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amortized to expense but rather periodically assessed for impairment. Intangible assets that have an indefinite life are also periodically assessed for impairment. The allocation of the acquisition cost to intangible assets and goodwill therefore has a significant impact on our future operating results. The allocation process requires the extensive use of estimates and assumptions, including estimates of future cash flows expected to be generated by the acquired assets. Independent valuation consultants are employed by us to assist in determining if and when intangible assets might be impaired. Further, when impairment indicators are identified with respect to previously recorded intangible assets, the values of the assets are determined using discounted future cash flow techniques, which are based on estimated future operating results. Significant management judgment is required in the forecasting of future operating results which are used in the preparation of projected discounted cash flows and should different conditions prevail, material write downs of net intangible assets and/or goodwill could occur. In fiscal 2003, Statement of Financial Accounting Standards No. 142, Goodwill and Other Intangible Assets became effective and, as a result, we will cease to amortize approximately $30 million of goodwill as well as, $180.3 million of intangible assets with indefinite lives. In lieu of amortization, we are required to perform at least an initial impairment review of goodwill and other intangible assets with indefinite lives in fiscal 2003 and an annual impairment review thereafter. We periodically review the estimated remaining useful lives of our intangible assets. A reduction in our estimate of remaining useful lives, if any, could result in increased amortization expense in future periods. RESULTS OF OPERATIONS The following table sets forth our results of operations as a percentage of net sales for the periods indicated: [Enlarge/Download Table] FISCAL YEARS ENDED JUNE 29, 2002 JUNE 30, 2001 JULY 1, 2000 -------------------------------------------------------------------------------------------------- Net sales 100.0% 100.0% 100.0% Cost of goods sold 59.0 59.9 55.8 Distribution expenses 6.6 6.2 4.5 -------------------------------------------------------------------------------------------------- Gross profit 34.4 33.9 39.7 Selling, general and administrative expenses 24.2 19.8 18.7 Legal expenses, net 0.3 0.0 0.0 -------------------------------------------------------------------------------------------------- Operating income 9.9% 14.1% 21.0% ================================================================================================== YEAR ENDED JUNE 29, 2002 COMPARED TO YEAR ENDED JUNE 30, 2001 Net Sales. Net sales in the fifty-two weeks ended June 29, 2002 ("fiscal 2002") were $922.5 million; an increase of approximately $130.4 million or 16.5%, compared to net sales of $792.1 million in the fifty-two weeks ended June 30, 2001 ("fiscal 2001"). This increase is primarily attributable to increased sales of products under the George Foreman(TM), Stiffel(R), Toastmaster(R), Aircore(R), Farberware(R), Melitta(R) and other brands. These increases in sales were partially offset by decreases in sales of products under the White-Westinghouse(R) product line, primarily sold to Kmart, as well as reductions primarily in sales of Juiceman(R), Salton(R), Maxim(R) and Magic Chef(R) brands. Sales of new product lines, primarily under the Westclox(R), Spartus(R), Big Ben(R) and Look For brands and the addition of a full year of sales of product and brand names acquired in connection with Salton Europe, also helped offset the sales decreases. Much of the sales increases occurred in the second and fourth quarters of fiscal 2002 with particularly strong sales of products under the George Foreman(TM), Toastmaster(R), Stiffel(R) and Farberware(R) brands, as well as strong sales of products and brand names acquired in connection with Salton Europe and Westclox(R). The fourth quarter of fiscal 2001 only included one month of results from Salton Europe. Net sales of the White-Westinghouse(R) brand to Kmart approximated 0.9% of net sales in fiscal 2002 compared to 3.8% of net sales in fiscal 2001. Gross Profit. Gross profit in fiscal 2002 was $317.5 million or 34.4% of net sales as compared to $268.5 million or 33.9% of net sales in fiscal 2001. Cost of goods sold during fiscal 2002 decreased to 59.0% of net sales compared to 59.9% in fiscal 2001. Gross profit increased slightly, primarily from an improvement in sales of higher priced items with higher gross margins, particularly George Foreman(TM) products, Russell Hobbs(R) products and 29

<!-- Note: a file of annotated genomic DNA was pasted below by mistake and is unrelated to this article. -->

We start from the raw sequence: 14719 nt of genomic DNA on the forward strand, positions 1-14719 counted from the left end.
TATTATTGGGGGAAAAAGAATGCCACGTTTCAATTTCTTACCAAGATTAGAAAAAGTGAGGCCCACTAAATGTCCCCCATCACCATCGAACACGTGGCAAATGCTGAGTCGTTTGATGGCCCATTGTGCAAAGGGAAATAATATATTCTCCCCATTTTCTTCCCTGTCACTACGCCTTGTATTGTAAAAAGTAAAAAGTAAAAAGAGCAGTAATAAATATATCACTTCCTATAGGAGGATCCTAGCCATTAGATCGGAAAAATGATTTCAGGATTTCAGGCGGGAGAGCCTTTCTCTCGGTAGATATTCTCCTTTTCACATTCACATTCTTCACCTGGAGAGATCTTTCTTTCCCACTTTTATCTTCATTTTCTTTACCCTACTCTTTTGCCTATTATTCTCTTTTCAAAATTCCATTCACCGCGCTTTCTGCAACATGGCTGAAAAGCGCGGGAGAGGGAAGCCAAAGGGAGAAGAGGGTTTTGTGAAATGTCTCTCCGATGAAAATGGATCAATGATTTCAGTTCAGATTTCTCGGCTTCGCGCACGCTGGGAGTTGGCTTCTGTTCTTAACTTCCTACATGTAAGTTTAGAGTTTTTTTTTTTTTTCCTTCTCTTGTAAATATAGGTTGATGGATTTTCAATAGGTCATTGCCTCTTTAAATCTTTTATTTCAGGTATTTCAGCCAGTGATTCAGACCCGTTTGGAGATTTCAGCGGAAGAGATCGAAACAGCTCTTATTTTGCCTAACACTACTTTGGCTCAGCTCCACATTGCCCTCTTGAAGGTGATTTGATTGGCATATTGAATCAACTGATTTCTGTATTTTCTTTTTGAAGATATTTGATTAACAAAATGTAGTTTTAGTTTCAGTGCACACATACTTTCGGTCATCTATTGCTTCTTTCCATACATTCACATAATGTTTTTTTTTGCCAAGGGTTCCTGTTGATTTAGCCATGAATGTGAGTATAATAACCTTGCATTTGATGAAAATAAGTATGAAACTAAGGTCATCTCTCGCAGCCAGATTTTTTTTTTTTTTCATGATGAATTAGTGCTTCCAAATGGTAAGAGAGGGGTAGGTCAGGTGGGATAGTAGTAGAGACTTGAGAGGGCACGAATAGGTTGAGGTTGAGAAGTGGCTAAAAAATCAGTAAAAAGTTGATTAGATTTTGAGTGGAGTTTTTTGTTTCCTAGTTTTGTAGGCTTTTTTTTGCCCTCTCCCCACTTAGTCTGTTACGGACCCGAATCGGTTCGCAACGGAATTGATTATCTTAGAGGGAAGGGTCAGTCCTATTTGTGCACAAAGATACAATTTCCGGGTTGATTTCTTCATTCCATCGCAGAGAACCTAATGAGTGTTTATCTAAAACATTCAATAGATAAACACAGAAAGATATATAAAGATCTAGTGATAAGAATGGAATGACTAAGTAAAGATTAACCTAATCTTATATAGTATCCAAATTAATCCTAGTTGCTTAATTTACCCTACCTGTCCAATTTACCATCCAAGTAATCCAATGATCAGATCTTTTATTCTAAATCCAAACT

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Rejuvenique(R) products and a reduction in sales of White-Westinghouse(R) products which generally have lower gross margins, partially offset by an increase in distribution expenses, $5.3 million for reserve increases related to certain trade and royalty receivables and $5.3 million associated with the exiting of certain product lines. Gross profit for fiscal 2001 was reduced by $8.1 million related to inventory losses, $5.1 million in LIFO charges and $2.0 million related to trade receivables. Distribution expenses increased, as a percentage of sales, due to higher costs of operating our warehouses and increased outside warehouse space added during the year. Plans are in place to consolidate U.S. west coast warehousing into a leased facility, to be built late in fiscal 2003. Additionally we incurred a full year of expenses in fiscal 2002 related to the operation of Salton Europe. The increase was partially offset by a reduction in freight costs from changing certain customers from prepaid freight to collect freight during the year. Selling, General and Administrative Expenses. Selling, general and administrative expenses increased to 24.2% of net sales or $223.6 million in fiscal 2002 compared to 19.8% of net sales or $156.9 million for fiscal 2001. Selling, general and administrative expenses include a full year of Salton Europe or $29.5 million compared to one month of Salton Europe or $1.3 million in fiscal 2001. Expenditures for television, royalty expense, certain other media and cooperative advertising and trade show expenses were 10.8% of net sales or $99.7 million in fiscal 2002 compared to 8.9% of net sales or $70.2 million in fiscal 2001. This increase was primarily from increased spending on cooperative advertising, direct advertising, royalty expenses and trade show expenses, partially offset by decreased spending on infomercial advertising. These expenditures were driven primarily to penetrate new brands into the European market, and to increase sales in a promotionally driven domestic market. The remaining selling, general and administrative costs increased to $123.9 million or 13.4% of net sales in fiscal 2002 compared to $86.6 million or 10.9% of net sales in fiscal 2001. This was primarily attributable to increased salaries, amortization on goodwill and other intangibles, increased legal and other professional expenses related to legal matters and a domestic corporate restructuring for improved reporting purposes, rent, travel, product development costs to support our sales activities, and increases in certain other administrative expenses to support the activities of the company. The increases in salaries, product development and other administrative expense were primarily related to the integration of new or acquired product lines and businesses, and infrastructure and systems improvements. These expenses are primarily anticipated to benefit future periods. Legal Settlements, Net. We recorded a $2.6 million expense for three legal settlements. The settlement with Applica, the settlement with AdVantage partners and the settlement with the Attorney Generals were all recorded in the fourth quarter of fiscal 2002. Operating Income. As a result of the foregoing, operating income decreased by $20.3 million to $91.3 million in fiscal 2002 from $111.6 million in fiscal 2001. Fair Market Value Adjustment on Derivatives. Salton Europe entered into foreign exchange contracts to hedge anticipated foreign currency transactions, primarily U.S. dollar inventory purchases. The contracts generally mature within one year and are designed to limit exposure to exchange rate fluctuations. We recognized a pre-tax charge for a decrease in the fair market value of the derivatives of $2.4 million, or $1.5 million net of tax, from foreign exchange contracts that did not qualify as cash flow hedges for accounting purposes in accordance with U.S. GAAP. Unrealized pre-tax losses of $1.0 million or $0.6 million net of tax, from foreign exchange contracts that qualified as cash flow hedges were included as a separate component of accumulated other comprehensive income. The fair market value adjustment occurred primarily in the fourth quarter as the dollar weakened against the pound sterling. Net Interest Expense. Net interest expense was $44.4 million for fiscal 2002 compared to $37.7 million in fiscal 2001. The increase is primarily attributable to interest expense of $10.5 million related to the $150.0 million senior subordinated debt offering completed in April, 2001, interest expense of $1.4 related to the accretion of the Pifco loan notes and a reduction in interest income of $1.0 million for funds kept on deposit during fiscal 2002, partially offset by a reduction of interest paid of $4.8 million on reduced borrowings under our revolver and term debt and lower rates during fiscal 2002. Our rate of interest on amounts outstanding under the revolver, term loan and senior subordinated debt was a weighted average annual rate of 8.24% in fiscal 2002 compared to 9.8% in fiscal 2001. The average amount of all debt outstanding was $485.2 million for fiscal 2002 compared to $369.8 million for fiscal 2001. These increases contributed to higher interest expense and the increased borrowings were used to provide working capital necessary to support the business and make acquisitions. 30